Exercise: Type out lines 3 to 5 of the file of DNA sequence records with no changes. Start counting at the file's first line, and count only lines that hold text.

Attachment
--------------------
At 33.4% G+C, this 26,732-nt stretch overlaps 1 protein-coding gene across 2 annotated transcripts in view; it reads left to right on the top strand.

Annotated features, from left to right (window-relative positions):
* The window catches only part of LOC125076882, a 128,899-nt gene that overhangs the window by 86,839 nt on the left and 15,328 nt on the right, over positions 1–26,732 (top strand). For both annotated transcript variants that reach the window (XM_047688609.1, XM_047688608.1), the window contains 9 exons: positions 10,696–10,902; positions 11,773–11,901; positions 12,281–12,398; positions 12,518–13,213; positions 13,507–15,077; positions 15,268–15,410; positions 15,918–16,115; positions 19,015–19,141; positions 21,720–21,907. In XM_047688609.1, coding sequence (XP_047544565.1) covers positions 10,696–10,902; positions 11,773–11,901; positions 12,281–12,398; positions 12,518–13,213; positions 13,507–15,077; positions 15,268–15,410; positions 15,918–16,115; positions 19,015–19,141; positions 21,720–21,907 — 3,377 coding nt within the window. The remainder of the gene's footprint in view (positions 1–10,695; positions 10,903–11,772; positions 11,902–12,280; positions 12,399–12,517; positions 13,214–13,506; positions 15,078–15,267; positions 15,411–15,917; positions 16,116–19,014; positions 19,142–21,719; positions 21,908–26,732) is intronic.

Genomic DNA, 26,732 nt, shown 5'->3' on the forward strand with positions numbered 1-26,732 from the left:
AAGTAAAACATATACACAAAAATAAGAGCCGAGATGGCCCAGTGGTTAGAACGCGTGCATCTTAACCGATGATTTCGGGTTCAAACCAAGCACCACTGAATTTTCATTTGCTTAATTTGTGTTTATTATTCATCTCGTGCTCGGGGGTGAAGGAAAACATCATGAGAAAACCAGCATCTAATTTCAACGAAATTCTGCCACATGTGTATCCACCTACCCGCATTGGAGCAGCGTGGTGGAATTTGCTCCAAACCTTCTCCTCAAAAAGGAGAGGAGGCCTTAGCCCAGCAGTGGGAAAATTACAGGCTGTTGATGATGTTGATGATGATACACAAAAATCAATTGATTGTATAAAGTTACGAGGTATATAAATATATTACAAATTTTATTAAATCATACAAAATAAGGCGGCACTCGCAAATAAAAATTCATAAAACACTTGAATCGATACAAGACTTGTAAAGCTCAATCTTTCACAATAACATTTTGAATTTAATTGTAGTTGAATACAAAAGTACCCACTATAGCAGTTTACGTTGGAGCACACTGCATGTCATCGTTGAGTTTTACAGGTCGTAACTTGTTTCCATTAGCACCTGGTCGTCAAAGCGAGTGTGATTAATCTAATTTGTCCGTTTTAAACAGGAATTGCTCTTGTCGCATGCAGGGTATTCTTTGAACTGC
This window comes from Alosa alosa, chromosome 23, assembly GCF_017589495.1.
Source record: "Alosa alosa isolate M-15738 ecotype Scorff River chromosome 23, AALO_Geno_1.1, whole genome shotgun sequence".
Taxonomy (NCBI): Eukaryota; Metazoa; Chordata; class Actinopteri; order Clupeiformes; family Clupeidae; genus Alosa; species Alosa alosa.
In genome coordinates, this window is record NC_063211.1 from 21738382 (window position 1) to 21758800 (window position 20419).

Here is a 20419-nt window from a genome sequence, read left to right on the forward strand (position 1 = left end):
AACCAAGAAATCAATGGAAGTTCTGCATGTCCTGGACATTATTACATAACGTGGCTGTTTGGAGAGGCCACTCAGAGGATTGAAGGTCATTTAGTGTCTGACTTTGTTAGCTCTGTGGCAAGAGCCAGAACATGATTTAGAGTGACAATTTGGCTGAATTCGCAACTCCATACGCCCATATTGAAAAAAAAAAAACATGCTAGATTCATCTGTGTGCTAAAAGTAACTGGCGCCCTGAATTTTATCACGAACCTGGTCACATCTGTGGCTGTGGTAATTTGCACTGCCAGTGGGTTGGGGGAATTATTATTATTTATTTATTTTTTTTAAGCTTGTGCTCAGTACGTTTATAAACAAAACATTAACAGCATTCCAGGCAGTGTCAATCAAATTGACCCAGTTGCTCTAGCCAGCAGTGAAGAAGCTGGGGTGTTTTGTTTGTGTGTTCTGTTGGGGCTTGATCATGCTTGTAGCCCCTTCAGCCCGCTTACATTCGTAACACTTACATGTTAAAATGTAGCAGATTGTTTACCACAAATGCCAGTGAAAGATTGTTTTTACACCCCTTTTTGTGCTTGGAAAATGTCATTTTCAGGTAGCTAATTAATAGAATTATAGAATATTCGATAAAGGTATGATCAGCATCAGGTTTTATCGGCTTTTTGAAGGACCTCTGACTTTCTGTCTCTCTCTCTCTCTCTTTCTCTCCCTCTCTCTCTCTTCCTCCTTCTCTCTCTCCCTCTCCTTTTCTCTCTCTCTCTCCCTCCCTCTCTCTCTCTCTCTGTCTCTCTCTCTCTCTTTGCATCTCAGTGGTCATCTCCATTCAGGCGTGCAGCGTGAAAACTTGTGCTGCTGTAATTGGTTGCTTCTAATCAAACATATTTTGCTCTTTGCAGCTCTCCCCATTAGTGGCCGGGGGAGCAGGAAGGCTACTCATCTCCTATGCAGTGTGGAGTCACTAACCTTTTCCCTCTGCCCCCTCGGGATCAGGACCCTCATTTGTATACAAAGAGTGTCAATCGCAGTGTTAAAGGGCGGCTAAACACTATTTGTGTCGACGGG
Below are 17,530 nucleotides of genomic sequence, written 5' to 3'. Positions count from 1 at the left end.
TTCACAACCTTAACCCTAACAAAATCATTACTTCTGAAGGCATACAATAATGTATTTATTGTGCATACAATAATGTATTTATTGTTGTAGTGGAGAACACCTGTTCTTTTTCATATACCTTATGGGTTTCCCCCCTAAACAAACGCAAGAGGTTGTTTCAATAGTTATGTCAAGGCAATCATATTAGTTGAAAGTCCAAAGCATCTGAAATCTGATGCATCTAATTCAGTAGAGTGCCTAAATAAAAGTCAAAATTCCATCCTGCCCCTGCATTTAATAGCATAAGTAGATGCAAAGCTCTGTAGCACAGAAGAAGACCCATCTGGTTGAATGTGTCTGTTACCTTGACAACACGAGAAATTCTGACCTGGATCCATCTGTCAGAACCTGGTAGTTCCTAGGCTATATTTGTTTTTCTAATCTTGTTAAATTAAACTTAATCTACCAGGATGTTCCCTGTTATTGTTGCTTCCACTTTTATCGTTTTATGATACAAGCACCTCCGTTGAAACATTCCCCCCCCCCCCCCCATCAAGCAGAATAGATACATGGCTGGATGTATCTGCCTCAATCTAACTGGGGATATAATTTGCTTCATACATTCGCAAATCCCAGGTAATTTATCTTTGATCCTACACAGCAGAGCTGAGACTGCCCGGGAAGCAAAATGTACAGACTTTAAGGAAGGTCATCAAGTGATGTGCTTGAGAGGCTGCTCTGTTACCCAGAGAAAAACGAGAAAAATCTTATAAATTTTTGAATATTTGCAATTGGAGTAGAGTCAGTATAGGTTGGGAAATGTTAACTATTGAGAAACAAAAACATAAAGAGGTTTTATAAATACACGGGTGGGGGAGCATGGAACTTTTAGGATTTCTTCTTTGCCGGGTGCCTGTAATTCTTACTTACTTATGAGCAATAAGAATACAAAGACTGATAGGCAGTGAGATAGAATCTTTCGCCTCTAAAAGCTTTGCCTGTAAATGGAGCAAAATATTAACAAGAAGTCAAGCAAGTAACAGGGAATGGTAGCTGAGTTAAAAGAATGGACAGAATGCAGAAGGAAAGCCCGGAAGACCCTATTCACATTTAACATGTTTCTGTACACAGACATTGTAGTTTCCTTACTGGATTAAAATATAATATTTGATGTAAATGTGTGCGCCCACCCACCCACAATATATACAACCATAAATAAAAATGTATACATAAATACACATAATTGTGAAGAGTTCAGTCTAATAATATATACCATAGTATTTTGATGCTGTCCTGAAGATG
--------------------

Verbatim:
* The window catches only part of LOC125076882, a 128,899-nt gene that overhangs the window by 86,839 nt on the left and 15,328 nt on the right, over positions 1–26,732 (top strand). For both annotated transcript variants that reach the window (XM_047688609.1, XM_047688608.1), the window contains 9 exons: positions 10,696–10,902; positions 11,773–11,901; positions 12,281–12,398; positions 12,518–13,213; positions 13,507–15,077; positions 15,268–15,410; positions 15,918–16,115; positions 19,015–19,141; positions 21,720–21,907. In XM_047688609.1, coding sequence (XP_047544565.1) covers positions 10,696–10,902; positions 11,773–11,901; positions 12,281–12,398; positions 12,518–13,213; positions 13,507–15,077; positions 15,268–15,410; positions 15,918–16,115; positions 19,015–19,141; positions 21,720–21,907 — 3,377 coding nt within the window. The remainder of the gene's footprint in view (positions 1–10,695; positions 10,903–11,772; positions 11,902–12,280; positions 12,399–12,517; positions 13,214–13,506; positions 15,078–15,267; positions 15,411–15,917; positions 16,116–19,014; positions 19,142–21,719; positions 21,908–26,732) is intronic.

Genomic DNA, 26,732 nt, shown 5'->3' on the forward strand with positions numbered 1-26,732 from the left:
AAGTAAAACATATACACAAAAATAAGAGCCGAGATGGCCCAGTGGTTAGAACGCGTGCATCTTAACCGATGATTTCGGGTTCAAACCAAGCACCACTGAATTTTCATTTGCTTAATTTGTGTTTATTATTCATCTCGTGCTCGGGGGTGAAGGAAAACATCATGAGAAAACCAGCATCTAATTTCAACGAAATTCTGCCACATGTGTATCCACCTACCCGCATTGGAGCAGCGTGGTGGAATTTGCTCCAAACCTTCTCCTCAAAAAGGAGAGGAGGCCTTAGCCCAGCAGTGGGAAAATTACAGGCTGTTGATGATGTTGATGATGATACACAAAAATCAATTGATTGTATAAAGTTACGAGGTATATAAATATATTACAAATTTTATTAAATCATACAAAATAAGGCGGCACTCGCAAATAAAAATTCATAAAACACTTGAATCGATACAAGACTTGTAAAGCTCAATCTTTCACAATAACATTTTGAATTTAATTGTAGTTGAATACAAAAGTACCCACTATAGCAGTTTACGTTGGAGCACACTGCATGTCATCGTTGAGTTTTACAGGTCGTAACTTGTTTCCATTAGCACCTGGTCGTCAAAGCGAGTGTGATTAATCTAATTTGTCCGTTTTAAACAGGAATTGCTCTTGTCGCATGCAGGGTATTCTTTGAACTGC